In 2010, Sonia Vallabh watched her 52-year-old mother die of a rapid, mysterious, undiagnosed neurodegenerative disease. One year later, Sonia learned that her mother’s disease had been a genetic prion disease and that she, herself, had inherited the causal mutation (D178N-cis129M) in the prion protein gene (PRNP). She was 27 at the time and a recent Harvard Law School graduate.
Her husband Eric Minikel was an MIT-trained city planner and engineer who was working as a software engineer and data analyst in the transportation sector when Sonia, the love of his life, got her diagnosis.
Because the mutation is highly penetrant, Sonia is exceptionally likely to develop the disease unless a treatment or cure is found. The mean age of disease onset for her mutation is age 50, only about 20 years from the time of her diagnosis. Currently, there is no prevention, treatment, or cure available for the disease.
Despite having no biology training, the couple set out to retrain themselves as scientists and devote their lives to searching for a treatment or cure for Sonia’s disease. They began taking night classes, reading papers, calling up scientists, and attending conferences.
Then, they left their old careers for new jobs in research labs, and eventually enrolled as Ph.D. students in biological and biomedical sciences at Harvard Medical School. They are currently working side-by-side in Stuart Schreiber’s laboratory at the Broad Institute of MIT and Harvard where they have launched a new therapeutic initiative to discover drugs that can treat her disease. They now realize what once seemed an impossible dream: to wake up each day and work together searching for a treatment or cure for Sonia’s disease.
Sonia and Eric are the winners of the 2016 GETy Participant Pioneer Award for their project, “A personal quest to cure prion disease.” The award will be presented to them at the April 25, 2016 GET conference at Harvard Medical School in Boston.
GET and participatory research
The GET Conference (“GET” stands for “Genomes, Environments, Traits”) is organized by the non-profit PersonalGenomes.org, a leader in the participatory research movement, that aims to accelerate scientific discoveries by making much more data available to everyone.
Jason Bobe, Founder and CEO of Personal Genomes, notes,
“Active participation in organized health research is largely a fringe activity with far too few people engaged.”
Researchers increasingly face problems recruiting individuals to participate in studies. In fact, participation rates in the US have been dropping, according to a 2011 report by researchers at Wayne State University School of Medicine.
Jason goes on to say,
“We know that precision medicine and wellness will only be achieved if we can make participation in research more mainstream, or even a population-scale phenomenon.”
The premise of the movement is that more individuals will join scientific studies if they are empowered with the choice to access and share their data. The greater availability of shared data will allow scientists to conduct more studies and produce more robust and meaningful results.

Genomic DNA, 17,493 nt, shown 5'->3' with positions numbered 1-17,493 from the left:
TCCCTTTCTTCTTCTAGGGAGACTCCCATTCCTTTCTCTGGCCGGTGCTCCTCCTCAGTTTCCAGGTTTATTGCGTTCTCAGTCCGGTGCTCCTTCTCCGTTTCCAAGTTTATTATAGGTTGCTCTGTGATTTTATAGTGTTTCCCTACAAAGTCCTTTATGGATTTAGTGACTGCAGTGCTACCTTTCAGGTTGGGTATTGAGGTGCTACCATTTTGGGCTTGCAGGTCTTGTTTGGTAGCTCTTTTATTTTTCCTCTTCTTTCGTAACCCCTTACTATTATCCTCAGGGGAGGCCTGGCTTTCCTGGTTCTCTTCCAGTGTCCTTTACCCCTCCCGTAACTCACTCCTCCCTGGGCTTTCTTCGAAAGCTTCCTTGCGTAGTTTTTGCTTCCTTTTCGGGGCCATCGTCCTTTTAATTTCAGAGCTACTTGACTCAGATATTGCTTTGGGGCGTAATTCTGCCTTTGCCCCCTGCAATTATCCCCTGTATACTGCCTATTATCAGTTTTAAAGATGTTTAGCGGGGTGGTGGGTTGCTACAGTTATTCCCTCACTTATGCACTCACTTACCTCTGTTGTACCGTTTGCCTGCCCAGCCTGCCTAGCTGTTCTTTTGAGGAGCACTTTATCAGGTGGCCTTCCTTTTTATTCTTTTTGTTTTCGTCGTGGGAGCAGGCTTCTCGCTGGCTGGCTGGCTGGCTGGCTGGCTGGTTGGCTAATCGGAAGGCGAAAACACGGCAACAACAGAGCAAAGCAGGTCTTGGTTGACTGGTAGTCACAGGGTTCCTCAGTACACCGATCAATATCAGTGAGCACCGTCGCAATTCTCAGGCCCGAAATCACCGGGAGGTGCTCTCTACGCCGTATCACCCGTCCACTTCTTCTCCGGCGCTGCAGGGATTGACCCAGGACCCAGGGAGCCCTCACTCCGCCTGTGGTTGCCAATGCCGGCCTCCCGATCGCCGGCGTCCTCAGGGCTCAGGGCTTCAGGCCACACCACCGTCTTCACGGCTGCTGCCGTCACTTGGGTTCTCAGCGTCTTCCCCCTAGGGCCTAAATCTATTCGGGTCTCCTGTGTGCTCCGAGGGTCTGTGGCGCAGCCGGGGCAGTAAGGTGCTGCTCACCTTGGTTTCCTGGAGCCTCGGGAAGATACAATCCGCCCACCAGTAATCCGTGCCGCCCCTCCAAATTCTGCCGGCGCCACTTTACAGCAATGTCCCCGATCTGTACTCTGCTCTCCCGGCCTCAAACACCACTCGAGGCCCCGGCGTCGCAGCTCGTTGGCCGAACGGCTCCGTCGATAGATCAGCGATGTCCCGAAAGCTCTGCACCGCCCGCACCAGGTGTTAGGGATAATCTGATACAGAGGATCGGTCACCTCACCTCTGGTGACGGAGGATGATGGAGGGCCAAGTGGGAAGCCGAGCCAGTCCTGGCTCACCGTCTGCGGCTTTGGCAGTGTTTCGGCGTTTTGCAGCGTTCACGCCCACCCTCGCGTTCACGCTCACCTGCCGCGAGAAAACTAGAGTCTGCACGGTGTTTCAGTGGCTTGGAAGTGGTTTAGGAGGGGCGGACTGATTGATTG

Participants at the annual GET scientific conference debate the technical, commercial, and societal impacts of advances in the ability to measure and understand people and their traits through expanded participatory research. It is open to scientists, science enthusiasts, quantified-selfers, people who are affected directly or indirectly by health challenges, and anyone who recognizes the importance of participating in research.
Attendees can learn about the best participatory health research studies available today and they can advance human health through direct participation in up to 18 different studies examining everything from the microbes in our guts to toxic chemicals in our urine. Information about attending the conference can be found at http://www.getconference.org.
The GETy Awards
The winners of the GETy Awards honor individuals who are at the forefront of the participatory research revolution that its proponents hope will radically accelerate the rate of human health advances. There are 6 categories of awards:
- The Pioneer Participant Award
- The Communications Award
- The Diversity Award
- The Governance Award
- The Toolmaker Award
- The Sharing Award
The other award winners
Here are brief descriptions of the other winners and their projects:
STAT is an online publication that takes a hard-nosed investigative approach to covering the revolution in biomedical research; healthcare policy and politics; and human health. STAT aims to deliver fast, deep and tough-minded journalism, taking readers inside science labs and hospitals, biotech boardrooms and political backrooms. STAT dissects crucial discoveries. It examines controversies and punctures hype.
STAT was started by John W. Henry, the owner of the Boston Globe (as well as the Boston Red Sox and Liverpool Football Club) and the investment firm John W. Henry & Company. He launched STAT in 2015 because he felt that important stories in the life sciences were not being covered, or covered well, by the press.
STAT is being honored with the Communication Award.
The PRIDE Study (Population Research in Identities and Disparities for Equality) is a longitudinal, online, health study of lesbian, gay, bisexual, transgender, queer (LGBTQ), and other sexual and gender minority (SGM) adults in the United States. Based at the University of California, San Francisco (UCSF), The PRIDE Study aims to improve health disparities and the well-being of these diverse communities through better understanding of factors that positively and negatively influence physical and mental health.